After Thursday's Slide, We're One Bad Day Away From a Technical Breakdown

Posted by jbrumley on September 15, 2022 8:04 PM

It wasn't as bad as Tuesday's meltdown, but Thursday's tumble sets the stage for trouble. Namely, with today's moderate marketwide losses, all of the major market indices are just a few points away from breaking below key technical floors.

Take a look at the daily chart of the S&P 500 below. With Thursday's 45 point, 1.13% loss to close at 3901.35, the index is testing the floor defined by the low reached two weeks back (blue). Even worse, the S&P 500 did break below the rising support line (green, dashed) that had been steering it higher since mid-June.

It's not just the S&P 500 on the verge of a technical breakdown though. The S&P 500's Volatility Index (VXN) is close to a corresponding breakout of its own, poised to punch through a technical ceiling at 27.8 (red). One or the other is a bearish red flag, but to see both could point to another significant round of selling.

The NASDAQ Composite is in the exact same trouble. The index fell 167.3 points on Thursday, falling 1.43% to end the session at 11.552.36. That's just above the intraday low of 11,497.11, which tested the floor hit two weeks back. And, like the VIX, the NASDAQ's Volatility Index (VXN) is knocking on the door of a move above its recent ceiling at 33.7 (red).

This isn't a prediction... just an observation. As the market has demonstrated of late, anything can happen, and lots of things are happening. Stocks are still fully capable of rebounding here, particularly if the right headline materializes.

The potential breakdown is nothing to dismiss or scoff at though. Stocks are more vulnerable than not here, as traders' confidence is wobbly at best, and shattered at worst.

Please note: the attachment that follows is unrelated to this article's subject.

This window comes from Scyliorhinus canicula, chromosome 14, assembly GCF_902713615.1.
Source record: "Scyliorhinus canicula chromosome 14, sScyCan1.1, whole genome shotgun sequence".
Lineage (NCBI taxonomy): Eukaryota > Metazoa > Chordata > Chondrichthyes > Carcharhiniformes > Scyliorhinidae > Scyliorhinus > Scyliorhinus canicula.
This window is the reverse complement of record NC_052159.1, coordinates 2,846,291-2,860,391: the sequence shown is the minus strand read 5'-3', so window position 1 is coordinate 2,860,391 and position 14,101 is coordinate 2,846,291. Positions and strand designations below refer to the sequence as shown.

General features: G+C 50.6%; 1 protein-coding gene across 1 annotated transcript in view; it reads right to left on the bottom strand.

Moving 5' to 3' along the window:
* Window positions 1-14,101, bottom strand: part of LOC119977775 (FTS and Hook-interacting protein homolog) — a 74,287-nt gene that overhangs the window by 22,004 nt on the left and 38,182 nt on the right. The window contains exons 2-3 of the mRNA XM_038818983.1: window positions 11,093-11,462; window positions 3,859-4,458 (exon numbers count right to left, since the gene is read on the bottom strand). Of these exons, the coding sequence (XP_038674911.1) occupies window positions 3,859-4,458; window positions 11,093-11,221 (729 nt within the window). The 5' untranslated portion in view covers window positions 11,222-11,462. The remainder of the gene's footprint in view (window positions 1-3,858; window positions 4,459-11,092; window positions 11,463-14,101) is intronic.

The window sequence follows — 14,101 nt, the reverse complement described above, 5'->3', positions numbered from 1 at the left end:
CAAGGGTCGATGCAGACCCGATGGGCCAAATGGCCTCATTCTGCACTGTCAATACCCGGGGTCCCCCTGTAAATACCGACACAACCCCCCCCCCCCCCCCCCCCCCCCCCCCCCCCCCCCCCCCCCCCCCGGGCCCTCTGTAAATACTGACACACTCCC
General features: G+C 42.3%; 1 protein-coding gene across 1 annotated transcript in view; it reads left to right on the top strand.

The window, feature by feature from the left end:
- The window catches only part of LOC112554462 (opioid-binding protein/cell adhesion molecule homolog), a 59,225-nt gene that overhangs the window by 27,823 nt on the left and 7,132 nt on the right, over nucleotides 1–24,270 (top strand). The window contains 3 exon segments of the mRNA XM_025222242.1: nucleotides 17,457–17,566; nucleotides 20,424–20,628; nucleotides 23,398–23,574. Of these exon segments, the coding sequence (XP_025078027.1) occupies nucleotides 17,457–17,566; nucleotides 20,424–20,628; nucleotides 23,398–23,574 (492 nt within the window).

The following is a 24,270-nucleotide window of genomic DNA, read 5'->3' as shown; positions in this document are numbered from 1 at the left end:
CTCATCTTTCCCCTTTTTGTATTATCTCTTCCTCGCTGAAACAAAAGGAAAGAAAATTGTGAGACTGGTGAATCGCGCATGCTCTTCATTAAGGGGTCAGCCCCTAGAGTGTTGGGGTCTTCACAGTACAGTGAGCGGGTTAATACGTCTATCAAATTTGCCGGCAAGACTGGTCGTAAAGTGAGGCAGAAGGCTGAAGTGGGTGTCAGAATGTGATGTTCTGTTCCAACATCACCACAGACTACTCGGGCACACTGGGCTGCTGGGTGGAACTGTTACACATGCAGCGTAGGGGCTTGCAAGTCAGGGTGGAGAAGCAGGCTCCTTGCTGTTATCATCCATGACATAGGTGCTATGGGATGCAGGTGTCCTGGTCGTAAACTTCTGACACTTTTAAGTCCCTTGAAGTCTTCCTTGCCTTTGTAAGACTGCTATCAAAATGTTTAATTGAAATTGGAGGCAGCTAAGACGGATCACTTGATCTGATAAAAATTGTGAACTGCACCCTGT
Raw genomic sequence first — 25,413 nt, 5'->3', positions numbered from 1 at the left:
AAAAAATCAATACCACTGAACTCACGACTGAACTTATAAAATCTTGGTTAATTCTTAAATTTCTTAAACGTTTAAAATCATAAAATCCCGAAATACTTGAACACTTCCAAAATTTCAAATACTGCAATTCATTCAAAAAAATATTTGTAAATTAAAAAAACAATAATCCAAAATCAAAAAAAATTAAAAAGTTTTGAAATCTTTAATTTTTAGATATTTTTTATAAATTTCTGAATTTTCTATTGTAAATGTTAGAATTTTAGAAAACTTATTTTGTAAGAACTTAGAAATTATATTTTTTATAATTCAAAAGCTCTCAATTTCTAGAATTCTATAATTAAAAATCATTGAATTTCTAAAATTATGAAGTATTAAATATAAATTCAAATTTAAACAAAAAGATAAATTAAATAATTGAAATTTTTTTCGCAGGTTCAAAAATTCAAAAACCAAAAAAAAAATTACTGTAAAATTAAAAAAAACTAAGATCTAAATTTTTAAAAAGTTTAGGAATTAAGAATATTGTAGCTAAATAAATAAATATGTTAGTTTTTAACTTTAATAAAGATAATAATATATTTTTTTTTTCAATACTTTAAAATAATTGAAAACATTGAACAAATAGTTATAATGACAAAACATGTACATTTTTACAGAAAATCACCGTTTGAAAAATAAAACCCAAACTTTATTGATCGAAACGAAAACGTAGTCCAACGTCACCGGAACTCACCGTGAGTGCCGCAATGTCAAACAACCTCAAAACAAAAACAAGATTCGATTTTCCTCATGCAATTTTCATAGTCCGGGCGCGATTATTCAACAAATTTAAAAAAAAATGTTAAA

That makes sense. September's usually a rough month for the market anyway, logging a loss more often than not. This time around there's plenty of reason for traders to remain pessimistic. FedEx withdraw its fiscal 2023 guidance after a surprisingly lackluster first quarter, for instance, while Walt Disney is cancelling film projects as a means of belt-tightening; the Star Wars spinoff Rogue Squadron was just indefinitely postponed. Bed Bath and Beyond has fresh plans to shutter 150 stores, and even the venerable Amazon will soon be closing around four-dozen warehouses (if it hasn't already) to rationalize its physical reach.

These sorts of headlines rattle traders, leading them to assume the worst about the market's foreseeable future. That's why stocks are so oddly vulnerable at this point.

Still, it's too soon to make major bearish bets, even though the market index futures are in the red headed out of Thursday after-hours action and into Friday's early session. It's highly possible the trading crowd wants to make sure it's not over-exposed to stocks headed into the weekend, which of course could push the market over this cliff.